Subject: Re: PAM
To: Bill Studenmund <email@example.com>
From: Gary Thorpe <firstname.lastname@example.org>
Date: 09/24/2002 23:32:27
--- Bill Studenmund <email@example.com> wrote:
> Why is this going to tech-kern? -current was fine,
> or tech-userlevel would
> be the other good choice. ??
Sorry, I subscribe to both and I forgot to check which
list this was on.
> On Tue, 24 Sep 2002, Gary Thorpe wrote:
> > --- Bill Studenmund <firstname.lastname@example.org> wrote:
> Well, it depends on how you design the protocol. But
> the point is you have
> to anticipate EVERYTHING that an authprotocol will
> want to do when writing
> the protocol, AND you have to implement it. This
> means making arbitrary
> subroutine calls and syscalls. And other stuff I
> haven't thought of.
> We could do that, but I don't think we want to. It
> sounds very
> heavy-weight when the goal was to be light-weight.
> Also, we either have
> code around anticipating a protocol we don't know if
> will be used (often
> derided as BLOAT), or we forget something.
Well obviously client/server schemes are not the vogue
for OS design (how many systems use it extensively?).
What is the best solution?
> Additionally, some protocols, like Kerberos, can
> work at not trusting
> other processes on the box. AFS token generation
> doesn't need a server
> process, it already is a client/server protocol. And
> with tokens, except
> for the window when the token is being decoded and
> put into the kernel,
> other mem-enabled users (like root) can't snoop
> what's going on (as far as
> I can tell). So you can operate in a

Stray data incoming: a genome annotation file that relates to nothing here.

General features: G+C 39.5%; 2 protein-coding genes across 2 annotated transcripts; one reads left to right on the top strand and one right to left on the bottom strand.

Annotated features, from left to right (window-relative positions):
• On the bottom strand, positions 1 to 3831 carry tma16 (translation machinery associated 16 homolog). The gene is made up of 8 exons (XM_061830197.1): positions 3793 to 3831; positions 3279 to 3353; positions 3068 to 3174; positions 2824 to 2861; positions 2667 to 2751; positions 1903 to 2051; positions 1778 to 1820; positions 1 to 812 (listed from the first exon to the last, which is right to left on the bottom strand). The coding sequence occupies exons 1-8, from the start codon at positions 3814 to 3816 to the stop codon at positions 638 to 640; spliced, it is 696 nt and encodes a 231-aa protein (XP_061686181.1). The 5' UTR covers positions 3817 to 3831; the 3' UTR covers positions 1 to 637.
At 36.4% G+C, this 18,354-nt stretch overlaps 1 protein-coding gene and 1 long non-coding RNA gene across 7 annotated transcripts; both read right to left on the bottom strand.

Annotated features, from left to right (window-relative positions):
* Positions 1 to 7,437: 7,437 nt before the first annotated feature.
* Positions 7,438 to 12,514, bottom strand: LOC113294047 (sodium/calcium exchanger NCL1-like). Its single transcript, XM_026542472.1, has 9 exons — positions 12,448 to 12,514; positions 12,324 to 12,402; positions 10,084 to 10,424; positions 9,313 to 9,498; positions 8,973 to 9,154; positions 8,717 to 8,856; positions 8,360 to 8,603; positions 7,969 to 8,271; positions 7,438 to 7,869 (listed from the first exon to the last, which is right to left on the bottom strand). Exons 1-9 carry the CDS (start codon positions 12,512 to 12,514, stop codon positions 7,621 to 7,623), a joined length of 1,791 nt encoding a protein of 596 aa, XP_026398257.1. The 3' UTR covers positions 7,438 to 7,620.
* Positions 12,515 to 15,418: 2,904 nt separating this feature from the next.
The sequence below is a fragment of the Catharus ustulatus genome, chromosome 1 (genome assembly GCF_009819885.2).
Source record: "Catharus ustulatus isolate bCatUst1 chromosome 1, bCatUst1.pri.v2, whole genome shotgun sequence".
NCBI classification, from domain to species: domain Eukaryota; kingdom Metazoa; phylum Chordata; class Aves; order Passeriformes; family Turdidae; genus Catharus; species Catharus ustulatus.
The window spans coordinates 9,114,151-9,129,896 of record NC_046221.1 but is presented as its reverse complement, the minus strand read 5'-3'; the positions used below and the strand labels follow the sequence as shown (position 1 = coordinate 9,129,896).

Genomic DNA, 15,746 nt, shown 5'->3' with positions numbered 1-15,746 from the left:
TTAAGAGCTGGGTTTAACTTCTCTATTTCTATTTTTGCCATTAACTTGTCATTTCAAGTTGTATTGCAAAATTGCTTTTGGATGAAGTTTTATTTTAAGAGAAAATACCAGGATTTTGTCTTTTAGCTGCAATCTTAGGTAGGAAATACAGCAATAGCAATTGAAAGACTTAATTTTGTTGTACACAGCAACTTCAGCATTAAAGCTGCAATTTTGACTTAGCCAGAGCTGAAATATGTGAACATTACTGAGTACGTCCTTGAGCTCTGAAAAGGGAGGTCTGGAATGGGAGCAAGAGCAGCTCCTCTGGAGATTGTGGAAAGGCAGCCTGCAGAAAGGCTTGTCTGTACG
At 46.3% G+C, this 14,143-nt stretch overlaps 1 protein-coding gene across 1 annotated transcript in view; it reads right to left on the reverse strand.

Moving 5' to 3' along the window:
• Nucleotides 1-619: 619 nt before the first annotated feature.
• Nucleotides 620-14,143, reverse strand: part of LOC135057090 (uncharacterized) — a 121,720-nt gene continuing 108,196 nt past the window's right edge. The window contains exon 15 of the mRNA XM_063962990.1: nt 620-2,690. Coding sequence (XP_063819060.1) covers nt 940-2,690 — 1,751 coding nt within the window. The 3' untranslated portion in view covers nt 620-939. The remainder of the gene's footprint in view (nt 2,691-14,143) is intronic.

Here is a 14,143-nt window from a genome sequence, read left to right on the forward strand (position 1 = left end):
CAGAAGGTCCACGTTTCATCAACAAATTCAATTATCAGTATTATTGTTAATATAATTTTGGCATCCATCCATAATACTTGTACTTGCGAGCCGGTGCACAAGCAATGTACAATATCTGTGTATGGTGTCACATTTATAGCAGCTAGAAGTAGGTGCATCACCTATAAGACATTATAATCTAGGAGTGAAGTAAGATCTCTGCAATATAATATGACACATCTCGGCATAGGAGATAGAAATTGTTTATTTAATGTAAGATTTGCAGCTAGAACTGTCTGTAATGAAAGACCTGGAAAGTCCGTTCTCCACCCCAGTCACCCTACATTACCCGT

> I-don't-trust-root-users mode. If we
> have a local client/server, we have to trust that
> server, and can't do the
> above. :-(
Why not? Do you trust your OS kernel? How about the
> > > The problem with the client/server approach is
> > > similar; you can only
> > > perform methods expressable in the client/server
> > > protocol. To try and do
> > > something else, you have to change the client
> > > Which means, without
> > > dynamic modules, relinking everything. The whole
> > > point is to try and be
> > > able to add new authentication methods w/o
> > > relinking, so that really
> > > doesn't cut it.
> > Only if the client/server protocol was poorly
> > and non-extensible. I suppose OSes based on a
> > microkernel should find it impossible to support
> > because in these EVERYTHING is abstarcted to
> > passing?
> I don't think we want that full a message-passing
> protocol. While you're
> right it could do everything, it sounds way too fat
> for my tastes.
How fat are pure message-passing systems? Since NetBSD
is not one of these, how much fatter would it make the
OS to support such a scheme for authentication?
> > > Nope. While OK/FAIL will go a long way, there
> are a
> > > number of auth systems
> > > it won't do. And that's the whole point above.
> > > those systems, AFS in
> > > particular, you also have to load credentials
> > > syscalls()) IN THE
> > > AUTHENTICATED PROCESS.
> > A syscall may itself be implemented via message
> > passing, although it is not done so in most
> > including NetBSD. Perhaps the client/server model
> > incompatible with the way NetBSD works, but that
> > doesn't mean that it is inherantly less capable.
> Is it
> > REALLY a technical hurdle OR is it just "we don't
> > it that way"?
> Do you really want to run programs that have that
> featurefull a c/s
> language? You basically are handing control of every
> program to the server daemons, and create an exteme
> potential for
> vulnerability. Break one of those servers, and you
> have the system.
Break the modules in PAM, same effect. Break dynamic
linker, same effect. Having each process statically
linked with all authentication methods is the other
extreme and proabbly the least prone to vulnerability.
However, it will be harder to maintain so trade offs
> With loadable modules or a less powerful
> client/server protocol, the
> authenticating programs are more secure. They know
> they will only do a
> limited set of things in response to what the server
> says. But with a "I'm
> telling you to do this system call" c/s protocol,
> how does the
> authenticating program know if it should or
I don't know, its all academic anyway.
> Take care,
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